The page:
A good conversation is a two-way street. That’s just as important when you’re having a disagreement in a conversation. The point of the disagreement is not to win. You’re not on a debate team. There is no score to be kept. You win if you are still in a good relationship with the person at the end of the conversation.

Too often, we turn the wrong way. We decide we want to go face-first into the battle. Likewise, too often, that’s all that’s coming at us – one way traffic. Then we try to take the first out we find in the conversation, whether it’s for us or street cars.

Be as generous in letting the other person share their thoughts as you want them to be with. And don’t talk over the other person, that just adds to the tension.

5.) Remember every person is someone made in the image of God and deserves to be treated with dignity and respect.

Just because someone holds to a different set of beliefs than you doesn’t make them less human. It’s lamentable that so much of our culture does the opposite. When someone disagrees with us, we look down our noses at them, belittle their existence for holding to such elementary beliefs and write them off entirely. We devalue the people who don’t agree with us, and no matter which side of an issue you are on, that is actually wrong. That is as sin. That is the great atrocity of the echo-chambers we live in.

This is going to sound a little bit preachy, but I am a preacher so, here goes: No human on the planet is of any less value than any other. And you or I have no right to belittle someone’s value or existence based on a philosophical disagreement. Even if you are absolutely convinced the other person is wrong and you’re right, you still don’t have the right to think of or treat another human being as less-human, less valuable, less dignified, less worthy than yourself.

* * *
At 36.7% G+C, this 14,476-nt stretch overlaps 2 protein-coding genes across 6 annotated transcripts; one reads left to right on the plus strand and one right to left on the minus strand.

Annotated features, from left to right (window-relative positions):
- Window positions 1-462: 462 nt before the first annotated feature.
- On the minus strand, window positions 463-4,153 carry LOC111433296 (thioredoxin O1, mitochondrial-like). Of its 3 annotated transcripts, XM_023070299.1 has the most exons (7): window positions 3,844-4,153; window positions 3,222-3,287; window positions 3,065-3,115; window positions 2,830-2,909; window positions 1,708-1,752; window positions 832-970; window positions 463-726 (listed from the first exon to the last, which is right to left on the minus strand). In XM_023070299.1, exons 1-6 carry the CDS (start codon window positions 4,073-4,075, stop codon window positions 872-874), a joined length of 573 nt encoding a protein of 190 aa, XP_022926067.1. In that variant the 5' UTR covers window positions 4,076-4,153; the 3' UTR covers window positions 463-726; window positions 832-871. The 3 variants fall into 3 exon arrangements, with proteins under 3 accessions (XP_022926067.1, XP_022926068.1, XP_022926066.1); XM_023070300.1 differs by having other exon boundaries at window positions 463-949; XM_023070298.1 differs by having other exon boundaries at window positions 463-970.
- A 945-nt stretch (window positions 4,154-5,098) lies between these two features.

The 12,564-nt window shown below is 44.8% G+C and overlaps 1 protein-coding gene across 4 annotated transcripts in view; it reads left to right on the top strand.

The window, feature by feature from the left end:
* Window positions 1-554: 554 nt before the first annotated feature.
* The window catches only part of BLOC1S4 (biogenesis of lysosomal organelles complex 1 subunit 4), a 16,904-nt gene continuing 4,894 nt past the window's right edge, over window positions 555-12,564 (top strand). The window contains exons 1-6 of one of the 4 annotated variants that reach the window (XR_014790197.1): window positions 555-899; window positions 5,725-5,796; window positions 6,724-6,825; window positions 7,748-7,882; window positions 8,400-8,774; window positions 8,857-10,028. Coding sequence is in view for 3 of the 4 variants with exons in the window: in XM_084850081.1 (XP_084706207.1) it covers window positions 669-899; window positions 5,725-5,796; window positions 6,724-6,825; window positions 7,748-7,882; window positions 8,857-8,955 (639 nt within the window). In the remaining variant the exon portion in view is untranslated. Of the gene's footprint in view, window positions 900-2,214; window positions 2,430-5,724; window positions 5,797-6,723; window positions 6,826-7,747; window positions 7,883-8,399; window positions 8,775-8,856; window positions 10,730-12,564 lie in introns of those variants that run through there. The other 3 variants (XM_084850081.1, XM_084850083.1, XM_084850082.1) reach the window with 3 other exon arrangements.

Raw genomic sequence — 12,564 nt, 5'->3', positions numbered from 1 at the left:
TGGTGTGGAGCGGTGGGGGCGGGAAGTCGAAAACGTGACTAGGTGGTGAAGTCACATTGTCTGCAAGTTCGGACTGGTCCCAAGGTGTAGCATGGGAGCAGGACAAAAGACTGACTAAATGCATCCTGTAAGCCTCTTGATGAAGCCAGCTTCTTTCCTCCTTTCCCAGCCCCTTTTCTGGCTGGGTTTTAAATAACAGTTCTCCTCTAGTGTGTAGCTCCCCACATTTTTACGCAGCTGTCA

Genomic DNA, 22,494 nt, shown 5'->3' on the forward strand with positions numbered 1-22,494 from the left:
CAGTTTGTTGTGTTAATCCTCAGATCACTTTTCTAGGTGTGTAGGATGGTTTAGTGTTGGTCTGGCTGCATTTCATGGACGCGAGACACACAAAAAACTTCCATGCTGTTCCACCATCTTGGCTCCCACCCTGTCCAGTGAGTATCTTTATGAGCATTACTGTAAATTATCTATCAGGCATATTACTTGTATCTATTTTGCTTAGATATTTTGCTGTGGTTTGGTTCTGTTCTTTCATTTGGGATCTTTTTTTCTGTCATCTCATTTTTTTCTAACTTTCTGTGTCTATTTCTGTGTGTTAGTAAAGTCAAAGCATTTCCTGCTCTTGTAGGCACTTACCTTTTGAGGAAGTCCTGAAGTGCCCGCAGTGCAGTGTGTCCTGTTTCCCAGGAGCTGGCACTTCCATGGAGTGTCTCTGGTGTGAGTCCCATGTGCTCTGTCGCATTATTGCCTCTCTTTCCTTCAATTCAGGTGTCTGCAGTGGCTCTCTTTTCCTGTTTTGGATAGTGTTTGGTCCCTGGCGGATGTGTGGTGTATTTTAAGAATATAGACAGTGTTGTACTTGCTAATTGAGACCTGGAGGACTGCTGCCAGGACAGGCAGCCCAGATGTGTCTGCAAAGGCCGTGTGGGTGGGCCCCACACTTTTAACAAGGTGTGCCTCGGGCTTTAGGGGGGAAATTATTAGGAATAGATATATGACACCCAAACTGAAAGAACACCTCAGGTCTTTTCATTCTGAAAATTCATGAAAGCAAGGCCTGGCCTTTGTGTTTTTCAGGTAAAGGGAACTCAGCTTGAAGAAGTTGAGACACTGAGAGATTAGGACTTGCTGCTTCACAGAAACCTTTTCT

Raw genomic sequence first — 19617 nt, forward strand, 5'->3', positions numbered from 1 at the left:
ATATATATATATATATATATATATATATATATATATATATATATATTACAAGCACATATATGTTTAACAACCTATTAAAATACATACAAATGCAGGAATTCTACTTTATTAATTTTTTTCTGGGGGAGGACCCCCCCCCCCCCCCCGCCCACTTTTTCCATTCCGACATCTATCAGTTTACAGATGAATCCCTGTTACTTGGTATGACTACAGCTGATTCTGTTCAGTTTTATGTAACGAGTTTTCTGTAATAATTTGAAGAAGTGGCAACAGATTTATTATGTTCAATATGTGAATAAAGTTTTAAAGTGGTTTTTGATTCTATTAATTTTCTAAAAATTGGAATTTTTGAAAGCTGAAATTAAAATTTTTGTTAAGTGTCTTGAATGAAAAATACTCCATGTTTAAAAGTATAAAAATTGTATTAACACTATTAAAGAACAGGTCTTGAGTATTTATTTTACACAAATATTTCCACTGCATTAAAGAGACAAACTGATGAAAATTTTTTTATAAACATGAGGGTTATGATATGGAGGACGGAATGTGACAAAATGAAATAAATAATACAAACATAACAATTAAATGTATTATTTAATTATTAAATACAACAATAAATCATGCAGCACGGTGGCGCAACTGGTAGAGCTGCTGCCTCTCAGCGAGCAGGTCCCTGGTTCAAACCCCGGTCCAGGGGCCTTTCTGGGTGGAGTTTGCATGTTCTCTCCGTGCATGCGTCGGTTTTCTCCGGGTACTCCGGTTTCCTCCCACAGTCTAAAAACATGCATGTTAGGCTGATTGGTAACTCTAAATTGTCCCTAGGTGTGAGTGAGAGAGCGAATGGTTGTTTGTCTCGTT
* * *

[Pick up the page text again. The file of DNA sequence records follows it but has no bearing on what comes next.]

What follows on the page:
Our media and our political leaders are setting a horrible example in this. (Another reason for not consuming so much of their propaganda.) Both sides ridicule and belittle the leaders of the other side on a constant basis. No matter how much I may disagree with their policies, they don’t deserve to be dehumanized. They are people made in the image of God and they ALL deserve to be treated with dignity and respect. The same kind of respect you would give God himself.

Well, there you have it. I’m sure it’s not a perfect solution, but hopefully it’s a start. We need to be able to graciously disagree with one another. I have been blessed to have people in my life, with whom I strongly disagree on various issues. We have had disagreements, every once in a while they get passionate. But, for the most part, we are able to stay calm, acknowledge the validity of the other person’s point of view, share our own point of view and carry on with life. Usually, I can see more of the weaknesses in my understanding and I can do a little more research. It’s almost as if there is something more important than our own ideals.

You can do it too. And I hope you will. Feel free to share this post instead of one of those angry political posts you love sharing. Maybe this will start a discussion between you and someone else that will actually lead to the sharpening of your own ideas.